Fig. 13.3 Selected portions showing coastal erosion and wind erosion respectively in blue and yellow

Impacts and Causes of Coastal Erosion

The impacts of coastal erosion most frequently encountered in Fort Dauphin can be grouped into three categories: coastal flooding as a result of dune erosion, undermining of sea defenses associated with foreshore and subaerial erosion, and retreating cliffs, beaches, and dunes causing loss of land (Fig. 13.4).

Coastal erosion is derived from numerous causes but wind and current are particularly significant. These two parameters play important roles in coastal abrasion. Due to the similarity in the locations of the most affected areas, and the wind

Fig. 13.4 Impacts of coastal erosion in Fort Dauphin

Fig. 13.5 Wave simulations in Fort Dauphin showing wave directions (Rio Tinto-QMM 2008)

and current directions, the results of numerical models of waves and current direction show that wave action and ocean currents are among the most important factors causing coastal erosion in Fort Dauphin. As shown in Figs. 13.5, 13.6, 13.7, and 13.8, the majority of the strongest waves and currents come from the southwest and east.

The manifestation and activity of these two parameters on beach and dunes could be explained by combinations of various natural forces such as the wave direction approach, as well as the dredging (digging) phenomenon in the coastal area. Before explaining the coastal erosion process in Fort Dauphin, it is interesting to remember that the surf zone is the area where waves break. It is a turbulent zone, as waves smash and dissipate their energy in this area while producing intense local currents that eventually reach the coastal shores (Hyndman 2006). During this turbulent time, water removes sediment in its path and then local currents carry it to the sea when leaving the coast. The same process occurs in the wave zone; in this zone, the depth of breaking varies depending on wave size (Hyndman 2006). This phenomenon is observed on all the beaches in Fort Dauphin, and beach and dune dredging appears in the same manner as shown in Fig. 13.9.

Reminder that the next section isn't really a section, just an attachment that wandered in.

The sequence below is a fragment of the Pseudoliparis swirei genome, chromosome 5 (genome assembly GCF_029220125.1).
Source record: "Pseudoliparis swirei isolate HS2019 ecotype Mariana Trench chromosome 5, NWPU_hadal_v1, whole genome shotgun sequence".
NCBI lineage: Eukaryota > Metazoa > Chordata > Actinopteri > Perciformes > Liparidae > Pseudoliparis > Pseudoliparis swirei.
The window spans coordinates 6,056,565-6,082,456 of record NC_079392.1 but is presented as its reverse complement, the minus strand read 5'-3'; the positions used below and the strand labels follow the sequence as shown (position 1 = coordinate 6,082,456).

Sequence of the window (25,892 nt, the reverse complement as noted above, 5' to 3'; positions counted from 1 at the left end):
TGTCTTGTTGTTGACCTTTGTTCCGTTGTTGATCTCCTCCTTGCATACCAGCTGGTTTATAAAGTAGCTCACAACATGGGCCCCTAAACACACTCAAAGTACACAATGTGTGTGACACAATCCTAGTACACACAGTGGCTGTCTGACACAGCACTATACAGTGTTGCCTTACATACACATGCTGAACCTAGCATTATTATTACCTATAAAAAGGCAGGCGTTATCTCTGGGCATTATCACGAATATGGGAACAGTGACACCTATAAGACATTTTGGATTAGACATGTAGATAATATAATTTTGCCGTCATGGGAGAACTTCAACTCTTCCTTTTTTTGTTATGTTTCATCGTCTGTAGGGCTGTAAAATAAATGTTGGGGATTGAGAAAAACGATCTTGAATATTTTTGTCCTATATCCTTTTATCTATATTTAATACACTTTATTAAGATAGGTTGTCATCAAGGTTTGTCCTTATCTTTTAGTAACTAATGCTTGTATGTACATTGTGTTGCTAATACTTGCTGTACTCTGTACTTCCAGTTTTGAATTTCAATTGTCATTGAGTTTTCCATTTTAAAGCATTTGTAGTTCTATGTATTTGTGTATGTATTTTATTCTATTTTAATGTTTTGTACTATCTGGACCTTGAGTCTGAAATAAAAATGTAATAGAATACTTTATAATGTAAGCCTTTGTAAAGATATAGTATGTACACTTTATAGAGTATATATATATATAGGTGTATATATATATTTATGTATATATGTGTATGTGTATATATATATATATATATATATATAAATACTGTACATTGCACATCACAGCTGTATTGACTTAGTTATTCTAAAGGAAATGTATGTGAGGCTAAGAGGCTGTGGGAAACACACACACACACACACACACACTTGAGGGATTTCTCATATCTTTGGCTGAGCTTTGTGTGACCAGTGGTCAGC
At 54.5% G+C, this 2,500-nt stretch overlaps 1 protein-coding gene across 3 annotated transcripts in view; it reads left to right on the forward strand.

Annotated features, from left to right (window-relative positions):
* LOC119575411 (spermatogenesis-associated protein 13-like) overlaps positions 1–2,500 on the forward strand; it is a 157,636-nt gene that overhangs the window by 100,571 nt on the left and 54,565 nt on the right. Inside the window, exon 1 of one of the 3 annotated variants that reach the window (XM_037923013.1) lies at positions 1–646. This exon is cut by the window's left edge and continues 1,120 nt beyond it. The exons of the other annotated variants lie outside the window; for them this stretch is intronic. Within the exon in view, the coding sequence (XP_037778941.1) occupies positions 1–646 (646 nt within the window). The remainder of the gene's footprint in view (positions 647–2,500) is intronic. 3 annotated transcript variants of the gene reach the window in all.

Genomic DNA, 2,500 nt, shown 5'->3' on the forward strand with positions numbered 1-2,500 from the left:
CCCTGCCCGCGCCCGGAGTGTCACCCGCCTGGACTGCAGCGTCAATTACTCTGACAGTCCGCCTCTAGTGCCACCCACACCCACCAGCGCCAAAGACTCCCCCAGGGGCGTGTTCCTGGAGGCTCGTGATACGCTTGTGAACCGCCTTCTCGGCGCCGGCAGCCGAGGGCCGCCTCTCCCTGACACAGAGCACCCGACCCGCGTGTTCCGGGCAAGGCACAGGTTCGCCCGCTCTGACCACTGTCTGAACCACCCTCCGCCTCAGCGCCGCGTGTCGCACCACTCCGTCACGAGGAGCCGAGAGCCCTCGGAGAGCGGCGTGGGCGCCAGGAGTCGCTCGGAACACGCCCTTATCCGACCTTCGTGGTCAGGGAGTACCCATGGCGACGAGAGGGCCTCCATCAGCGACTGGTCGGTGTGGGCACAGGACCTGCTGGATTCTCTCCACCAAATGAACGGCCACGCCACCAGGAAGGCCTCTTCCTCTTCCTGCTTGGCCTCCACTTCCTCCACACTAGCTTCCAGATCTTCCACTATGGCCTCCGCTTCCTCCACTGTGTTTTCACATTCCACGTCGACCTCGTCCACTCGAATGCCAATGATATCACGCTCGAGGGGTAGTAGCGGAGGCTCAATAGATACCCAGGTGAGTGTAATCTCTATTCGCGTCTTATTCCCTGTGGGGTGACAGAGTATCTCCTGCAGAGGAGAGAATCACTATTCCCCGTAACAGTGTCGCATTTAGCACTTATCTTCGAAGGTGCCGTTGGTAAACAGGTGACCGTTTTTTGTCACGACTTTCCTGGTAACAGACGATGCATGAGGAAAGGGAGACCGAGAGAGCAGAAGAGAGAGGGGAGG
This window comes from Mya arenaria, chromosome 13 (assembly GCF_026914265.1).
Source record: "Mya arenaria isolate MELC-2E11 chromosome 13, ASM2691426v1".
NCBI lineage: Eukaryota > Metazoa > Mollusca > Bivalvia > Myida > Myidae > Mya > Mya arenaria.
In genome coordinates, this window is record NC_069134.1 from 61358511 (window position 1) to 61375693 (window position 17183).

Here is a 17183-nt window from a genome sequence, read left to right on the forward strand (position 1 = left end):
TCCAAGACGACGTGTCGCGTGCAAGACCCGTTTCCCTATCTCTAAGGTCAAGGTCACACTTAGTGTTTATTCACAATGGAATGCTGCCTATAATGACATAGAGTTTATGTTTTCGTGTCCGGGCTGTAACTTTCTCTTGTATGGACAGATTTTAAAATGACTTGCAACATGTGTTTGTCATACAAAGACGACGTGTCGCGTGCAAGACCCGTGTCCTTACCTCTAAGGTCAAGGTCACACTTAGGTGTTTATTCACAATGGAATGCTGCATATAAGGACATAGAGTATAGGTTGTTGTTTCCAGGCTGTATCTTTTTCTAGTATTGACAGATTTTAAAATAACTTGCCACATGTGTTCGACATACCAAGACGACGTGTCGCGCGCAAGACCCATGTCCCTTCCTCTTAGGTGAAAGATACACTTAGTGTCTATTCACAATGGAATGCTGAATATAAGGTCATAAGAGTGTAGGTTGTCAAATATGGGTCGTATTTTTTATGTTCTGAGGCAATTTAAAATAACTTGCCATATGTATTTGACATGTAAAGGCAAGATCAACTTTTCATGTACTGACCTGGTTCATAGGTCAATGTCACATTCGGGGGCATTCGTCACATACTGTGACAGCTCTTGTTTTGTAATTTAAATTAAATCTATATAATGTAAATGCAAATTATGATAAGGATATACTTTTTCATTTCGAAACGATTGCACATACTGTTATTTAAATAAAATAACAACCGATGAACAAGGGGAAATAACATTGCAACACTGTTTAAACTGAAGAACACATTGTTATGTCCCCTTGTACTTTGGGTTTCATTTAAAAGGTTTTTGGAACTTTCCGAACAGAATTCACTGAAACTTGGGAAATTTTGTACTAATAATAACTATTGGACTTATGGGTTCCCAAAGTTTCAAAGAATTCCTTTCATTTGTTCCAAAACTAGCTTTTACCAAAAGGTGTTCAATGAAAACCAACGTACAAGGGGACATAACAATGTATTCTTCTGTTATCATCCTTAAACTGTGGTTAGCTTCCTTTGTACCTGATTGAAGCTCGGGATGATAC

During the study, natural sand transport into the deep sea was observed in almost all the beaches of the city after dredging. Sand content in sea water varies depending on the area, but it seemed greater in Bevava Bay (Ambinanibe) and Galions Bay.

Fig. 13.6 Wave heights (offshore)

Fig. 13.7 Wave direction and current from eastern part of the study area (Source: QMM)